Mission critical situations require smart communication, data collection, sharing, and connectivity more than ever before. For those working in extreme conditions or demanding environments, no ordinary smartphone will do. The Sonim XP8 is the ultra-reliable, ultra-rugged smartphone that’s built to provide those who serve in mission-critical roles with the smart communication they need, regardless of situation or environment. To fully understand why the XP8 is considered one of the most ultra-rugged smart phones in the industry, it’s important to know the standards the XP8 and all Sonim mobile devices must meet.

Rugged Performance Standards

When we set out to build the most durable phones, we realized that there were no true standards outlining what defines an “ultra-rugged” mobile device. Many vendors would claim to have “rugged” devices, but often they would do little more than add a thicker case and/or bumpers on the corners to make it look rugged. Understanding that this was a critical missing element in our industry, we set out to create a set of standards all rugged devices must live up to. The result was 12 benchmarks of endurance and mobility known as the Sonim Rugged Performance Standards (RPS). Sonim’s RPS are based on over ten years of feedback from customer usage in the world’s most extreme environments. Every Sonim mobile device is designed and built with the following RPS in mind:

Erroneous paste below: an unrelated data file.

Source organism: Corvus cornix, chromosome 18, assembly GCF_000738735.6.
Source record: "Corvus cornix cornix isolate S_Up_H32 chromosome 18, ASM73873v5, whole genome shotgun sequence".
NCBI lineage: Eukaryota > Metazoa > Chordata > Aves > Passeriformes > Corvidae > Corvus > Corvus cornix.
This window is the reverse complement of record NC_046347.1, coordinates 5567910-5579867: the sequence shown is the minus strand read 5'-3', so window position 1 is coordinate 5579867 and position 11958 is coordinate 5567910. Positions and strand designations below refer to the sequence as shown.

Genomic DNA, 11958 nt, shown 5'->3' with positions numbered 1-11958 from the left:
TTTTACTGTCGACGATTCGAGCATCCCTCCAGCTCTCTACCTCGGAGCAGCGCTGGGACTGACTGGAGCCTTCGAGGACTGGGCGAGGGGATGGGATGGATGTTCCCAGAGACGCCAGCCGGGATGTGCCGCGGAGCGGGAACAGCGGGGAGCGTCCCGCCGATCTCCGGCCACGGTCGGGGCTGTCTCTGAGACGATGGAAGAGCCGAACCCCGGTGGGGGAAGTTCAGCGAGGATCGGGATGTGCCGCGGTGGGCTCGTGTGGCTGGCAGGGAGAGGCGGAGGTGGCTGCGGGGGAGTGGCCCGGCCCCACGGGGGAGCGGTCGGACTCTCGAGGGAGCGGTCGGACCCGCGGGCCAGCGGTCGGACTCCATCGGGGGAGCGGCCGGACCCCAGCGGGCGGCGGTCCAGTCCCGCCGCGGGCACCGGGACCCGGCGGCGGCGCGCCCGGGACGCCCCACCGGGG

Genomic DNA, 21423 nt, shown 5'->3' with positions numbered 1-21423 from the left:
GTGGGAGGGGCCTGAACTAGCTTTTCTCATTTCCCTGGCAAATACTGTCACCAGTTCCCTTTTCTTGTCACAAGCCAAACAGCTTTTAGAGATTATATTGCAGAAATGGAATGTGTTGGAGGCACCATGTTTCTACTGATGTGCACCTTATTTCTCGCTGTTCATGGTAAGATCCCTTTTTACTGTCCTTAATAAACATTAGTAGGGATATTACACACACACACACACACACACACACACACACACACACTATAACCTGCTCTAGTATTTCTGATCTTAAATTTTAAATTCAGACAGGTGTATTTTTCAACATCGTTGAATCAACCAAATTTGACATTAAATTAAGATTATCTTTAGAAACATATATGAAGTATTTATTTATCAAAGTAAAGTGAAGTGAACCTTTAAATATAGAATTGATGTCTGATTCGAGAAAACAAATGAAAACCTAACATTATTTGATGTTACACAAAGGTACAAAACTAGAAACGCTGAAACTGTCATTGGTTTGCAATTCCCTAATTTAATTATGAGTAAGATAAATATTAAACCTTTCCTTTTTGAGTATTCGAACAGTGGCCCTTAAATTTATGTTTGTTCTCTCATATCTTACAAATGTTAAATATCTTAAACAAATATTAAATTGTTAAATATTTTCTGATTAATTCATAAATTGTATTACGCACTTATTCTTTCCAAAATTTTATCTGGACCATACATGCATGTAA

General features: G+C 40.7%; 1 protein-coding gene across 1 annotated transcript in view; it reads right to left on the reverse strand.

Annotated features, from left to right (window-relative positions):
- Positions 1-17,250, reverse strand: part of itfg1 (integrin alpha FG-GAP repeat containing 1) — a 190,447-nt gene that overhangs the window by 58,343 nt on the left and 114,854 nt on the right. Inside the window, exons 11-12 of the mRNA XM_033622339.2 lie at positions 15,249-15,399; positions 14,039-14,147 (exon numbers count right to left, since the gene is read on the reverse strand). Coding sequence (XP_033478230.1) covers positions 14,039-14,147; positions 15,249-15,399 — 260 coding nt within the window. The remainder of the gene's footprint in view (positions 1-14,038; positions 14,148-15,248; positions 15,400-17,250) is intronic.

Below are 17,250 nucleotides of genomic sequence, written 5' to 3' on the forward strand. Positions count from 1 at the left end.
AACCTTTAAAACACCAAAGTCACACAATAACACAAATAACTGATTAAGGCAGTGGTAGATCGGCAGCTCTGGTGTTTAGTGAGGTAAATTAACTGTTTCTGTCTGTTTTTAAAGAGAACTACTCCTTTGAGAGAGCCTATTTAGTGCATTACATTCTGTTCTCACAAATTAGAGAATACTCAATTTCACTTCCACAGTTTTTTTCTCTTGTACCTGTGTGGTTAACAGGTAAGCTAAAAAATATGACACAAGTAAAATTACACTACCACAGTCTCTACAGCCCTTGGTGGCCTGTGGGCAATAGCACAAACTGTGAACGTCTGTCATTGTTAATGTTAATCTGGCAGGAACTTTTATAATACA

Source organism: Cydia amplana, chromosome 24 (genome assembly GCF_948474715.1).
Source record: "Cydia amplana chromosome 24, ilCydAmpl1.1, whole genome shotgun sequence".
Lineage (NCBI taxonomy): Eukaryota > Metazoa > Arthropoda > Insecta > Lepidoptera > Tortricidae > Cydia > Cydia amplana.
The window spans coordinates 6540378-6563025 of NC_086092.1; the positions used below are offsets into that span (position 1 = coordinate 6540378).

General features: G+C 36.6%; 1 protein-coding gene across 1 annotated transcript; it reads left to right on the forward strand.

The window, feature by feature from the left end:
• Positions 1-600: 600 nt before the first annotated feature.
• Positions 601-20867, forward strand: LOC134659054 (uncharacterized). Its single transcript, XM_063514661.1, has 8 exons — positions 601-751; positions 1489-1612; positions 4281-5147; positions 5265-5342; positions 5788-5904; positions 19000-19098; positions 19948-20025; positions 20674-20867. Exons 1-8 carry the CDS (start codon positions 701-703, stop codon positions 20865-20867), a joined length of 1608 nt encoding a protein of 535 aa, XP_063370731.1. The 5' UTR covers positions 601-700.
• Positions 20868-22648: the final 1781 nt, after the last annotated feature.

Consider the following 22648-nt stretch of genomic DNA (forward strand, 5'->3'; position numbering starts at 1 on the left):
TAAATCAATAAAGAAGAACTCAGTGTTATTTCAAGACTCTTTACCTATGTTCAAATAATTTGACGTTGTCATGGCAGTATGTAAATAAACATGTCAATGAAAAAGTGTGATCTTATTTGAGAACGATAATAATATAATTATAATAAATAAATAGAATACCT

Drop and Impact Resistant

Many vendors will state “military-grade ruggedness” based on compliance with MIL-STD-810G. For drop tests this military standard requires a  26-point drop test ensuring that all possible points of impact on the device are checked. While most rugged-phone providers simply meet the MIL-STD-810G requirements and drop test from 4 foot to plywood over concrete, Sonim goes a step further by conducting drop tests at 6 feet directly to concrete, which is more than twice the impact force to the device.

It’s important to note that there is no outside auditor for MIL-STD-810G testing. Vendors are left to self-test their own products and have leeway in doing so, so MIL-STD-810G claims should be followed up with questions to ensure devices are rigorously tested like the XP8.